(For an explanation of the Forgotten Films project, go here.)
Forgive me for a second if this gets a bit personal. (Don’t worry -- not that personal.)
The other day, while suffering from a rather grotesque bout of food-poisoning, I found myself thinking back to the last time I’d been similarly laid low. And, amazingly, I could remember the exact date: I'm pretty sure it was November 27, 1997. Newly returned from nearly a year in Russia, I had just cooked myself a surprisingly delicious Thanksgiving meal of Georgian chakhokhbili and was now suffering from the even-more-surprising and previously unbeknownst-to-me fact that the chicken had been thawed and refrozen before I’d gotten to it. Worse: The following day MoMA was having a very rare screening of Luchino Visconti’s The Stranger, a film I’d been trying desperately to see since the age of thirteen, and the reason I'd chosen to remain in New York during Thanksgiving in the first place.
I thought about going, but the fact that I couldn’t even sit still without wrapping a blanket tightly around myself to keep away the chills seemed to dictate against that. When suddenly, I realized: This is MoMA we’re talking about! Their movie theater is full of crazy people with blankets and bags! I’ll blend right in. So I gathered my blanket, tried (and probably failed) to make myself presentable, and dutifully, miserably trudged out to MoMA to finally catch what had been, for many years, the Holy Grail of cinema for me. I was proud that afternoon to be an inmate in that particular asylum. I’m not going to pretend I was a particularly attentive viewer, shivering and hovering in feverish uncertainty between this life and the next, but it was kind of a perfect way to see The Stranger. And perhaps the fact that I love it so much is inextricably tied to the lengths I went to see it. But I’ve since re-watched it, and it still seems to me a truly great film.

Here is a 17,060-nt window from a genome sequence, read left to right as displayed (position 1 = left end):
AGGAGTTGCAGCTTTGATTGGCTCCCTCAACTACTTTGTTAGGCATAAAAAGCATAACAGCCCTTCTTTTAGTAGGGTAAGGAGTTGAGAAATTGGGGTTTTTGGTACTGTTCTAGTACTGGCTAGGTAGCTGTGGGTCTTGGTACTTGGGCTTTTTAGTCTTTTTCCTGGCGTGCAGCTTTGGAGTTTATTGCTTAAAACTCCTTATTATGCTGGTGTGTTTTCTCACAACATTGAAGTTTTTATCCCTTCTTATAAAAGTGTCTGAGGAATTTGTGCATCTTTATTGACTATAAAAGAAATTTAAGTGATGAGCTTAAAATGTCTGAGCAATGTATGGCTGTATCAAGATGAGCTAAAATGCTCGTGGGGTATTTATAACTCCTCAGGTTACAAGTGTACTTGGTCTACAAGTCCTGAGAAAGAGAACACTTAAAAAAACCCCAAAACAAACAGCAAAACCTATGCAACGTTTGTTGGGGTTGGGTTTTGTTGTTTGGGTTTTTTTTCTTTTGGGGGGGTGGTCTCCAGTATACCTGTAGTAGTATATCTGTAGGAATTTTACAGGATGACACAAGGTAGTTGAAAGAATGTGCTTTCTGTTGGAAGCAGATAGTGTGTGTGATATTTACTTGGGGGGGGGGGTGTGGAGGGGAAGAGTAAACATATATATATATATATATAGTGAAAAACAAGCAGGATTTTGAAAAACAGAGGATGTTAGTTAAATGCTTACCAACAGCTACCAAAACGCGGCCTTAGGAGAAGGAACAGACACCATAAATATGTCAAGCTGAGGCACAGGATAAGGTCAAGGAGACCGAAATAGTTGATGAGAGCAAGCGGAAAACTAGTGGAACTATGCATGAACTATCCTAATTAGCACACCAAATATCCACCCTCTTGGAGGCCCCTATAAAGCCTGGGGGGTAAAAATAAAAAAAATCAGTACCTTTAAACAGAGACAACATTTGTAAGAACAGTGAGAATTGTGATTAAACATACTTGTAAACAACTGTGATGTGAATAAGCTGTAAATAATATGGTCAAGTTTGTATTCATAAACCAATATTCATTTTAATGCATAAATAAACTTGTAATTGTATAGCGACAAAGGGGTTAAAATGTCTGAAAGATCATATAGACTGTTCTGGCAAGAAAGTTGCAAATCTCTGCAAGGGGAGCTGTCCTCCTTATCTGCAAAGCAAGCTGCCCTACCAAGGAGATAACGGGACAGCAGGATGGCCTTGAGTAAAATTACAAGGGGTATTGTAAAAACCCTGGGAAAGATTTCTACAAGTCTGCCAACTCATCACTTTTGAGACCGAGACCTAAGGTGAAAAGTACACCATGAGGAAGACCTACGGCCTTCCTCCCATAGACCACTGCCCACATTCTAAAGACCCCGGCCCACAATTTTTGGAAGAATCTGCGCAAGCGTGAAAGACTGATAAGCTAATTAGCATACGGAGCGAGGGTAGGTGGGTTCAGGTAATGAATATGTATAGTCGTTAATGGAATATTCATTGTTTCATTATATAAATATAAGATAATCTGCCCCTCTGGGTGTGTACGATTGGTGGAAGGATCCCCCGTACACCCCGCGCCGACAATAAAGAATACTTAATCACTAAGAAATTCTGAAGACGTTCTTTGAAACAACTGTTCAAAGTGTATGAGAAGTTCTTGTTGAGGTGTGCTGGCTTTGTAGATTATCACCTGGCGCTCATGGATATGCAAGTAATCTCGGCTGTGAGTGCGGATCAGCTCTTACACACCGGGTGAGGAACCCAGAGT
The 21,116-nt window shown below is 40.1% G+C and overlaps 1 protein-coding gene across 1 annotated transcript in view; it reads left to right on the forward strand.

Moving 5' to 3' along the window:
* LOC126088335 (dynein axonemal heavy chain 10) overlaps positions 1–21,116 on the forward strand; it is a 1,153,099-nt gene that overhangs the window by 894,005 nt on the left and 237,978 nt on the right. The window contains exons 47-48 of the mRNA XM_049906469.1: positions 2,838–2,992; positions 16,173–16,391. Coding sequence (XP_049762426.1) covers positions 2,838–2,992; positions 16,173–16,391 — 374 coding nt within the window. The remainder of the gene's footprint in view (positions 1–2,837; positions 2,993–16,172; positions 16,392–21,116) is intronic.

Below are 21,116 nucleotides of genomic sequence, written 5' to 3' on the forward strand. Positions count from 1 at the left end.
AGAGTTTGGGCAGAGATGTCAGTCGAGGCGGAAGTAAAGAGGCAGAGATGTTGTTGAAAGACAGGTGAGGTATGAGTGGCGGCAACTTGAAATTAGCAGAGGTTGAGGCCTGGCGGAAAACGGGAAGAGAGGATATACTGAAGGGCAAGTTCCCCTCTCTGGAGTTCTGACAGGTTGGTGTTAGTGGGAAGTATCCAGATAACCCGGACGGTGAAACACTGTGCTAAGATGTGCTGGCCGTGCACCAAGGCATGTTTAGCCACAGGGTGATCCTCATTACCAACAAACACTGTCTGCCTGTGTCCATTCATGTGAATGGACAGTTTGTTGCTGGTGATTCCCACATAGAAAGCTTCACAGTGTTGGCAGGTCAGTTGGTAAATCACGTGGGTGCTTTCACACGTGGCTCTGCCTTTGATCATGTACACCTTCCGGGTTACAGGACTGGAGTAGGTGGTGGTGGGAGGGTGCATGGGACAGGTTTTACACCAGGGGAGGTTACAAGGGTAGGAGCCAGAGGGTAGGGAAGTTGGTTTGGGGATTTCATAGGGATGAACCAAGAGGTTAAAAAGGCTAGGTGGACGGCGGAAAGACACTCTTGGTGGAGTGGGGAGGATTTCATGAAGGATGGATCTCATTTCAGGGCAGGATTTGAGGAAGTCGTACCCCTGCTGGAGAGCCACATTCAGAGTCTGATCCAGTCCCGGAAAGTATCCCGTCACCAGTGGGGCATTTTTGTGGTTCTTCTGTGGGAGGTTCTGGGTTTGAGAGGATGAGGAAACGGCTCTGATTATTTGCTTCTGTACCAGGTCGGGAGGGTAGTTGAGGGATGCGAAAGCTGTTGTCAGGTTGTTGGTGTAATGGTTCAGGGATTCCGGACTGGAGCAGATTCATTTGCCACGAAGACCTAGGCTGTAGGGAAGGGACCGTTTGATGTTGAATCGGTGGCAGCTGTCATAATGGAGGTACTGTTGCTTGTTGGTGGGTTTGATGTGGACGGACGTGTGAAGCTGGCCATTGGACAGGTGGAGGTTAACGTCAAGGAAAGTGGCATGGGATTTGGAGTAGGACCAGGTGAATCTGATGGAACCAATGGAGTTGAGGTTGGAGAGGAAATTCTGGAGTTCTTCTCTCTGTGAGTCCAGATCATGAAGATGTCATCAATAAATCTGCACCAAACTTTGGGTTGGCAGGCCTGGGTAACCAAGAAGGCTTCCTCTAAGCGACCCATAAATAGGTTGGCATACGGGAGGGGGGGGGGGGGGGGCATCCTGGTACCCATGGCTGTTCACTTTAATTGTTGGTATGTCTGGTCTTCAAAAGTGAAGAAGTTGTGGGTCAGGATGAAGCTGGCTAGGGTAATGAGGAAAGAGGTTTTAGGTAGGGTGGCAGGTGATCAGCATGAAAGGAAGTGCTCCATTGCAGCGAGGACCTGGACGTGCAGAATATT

So, anyway: More people should know about the existence of an adaptation of Camus’s The Stranger starring Marcello Mastroianni and Anna Karina, and directed by Visconti at the height of his career. That such a film has gone largely unseen for so many years boggles the mind. I’ve never understood why it’s so impossible to find on video – crap bootlegs do show up now and then – but I can only assume there is some kind of catastrophic rights dispute preventing its release.
Visconti, in many senses, would not seem like the ideal person to adapt The Stranger. Although his debut feature, 1943’s Ossessione, had helped bring about the Italian Neorealist movement, in the 1950s and 60s this scion of one of Italy’s oldest and richest families (he was also, as luck would have it, a communist and a homosexual) moved towards a more aestheticized realm, staging immaculately reconstructed, operatic period pieces such as Senso and The Leopard. Actually, Visconti’s flair for elaborate historic recreations was really just an offshoot of the same impulses that led to his first kitchen-sink films: To take the surfaces of the known world and put heightened versions of them onscreen, utilizing setting and mood to achieve a kind of acute psychological realism. Many Visconti films have been criticized for being all texture; but in a Visconti film, texture is the inroads to understanding character.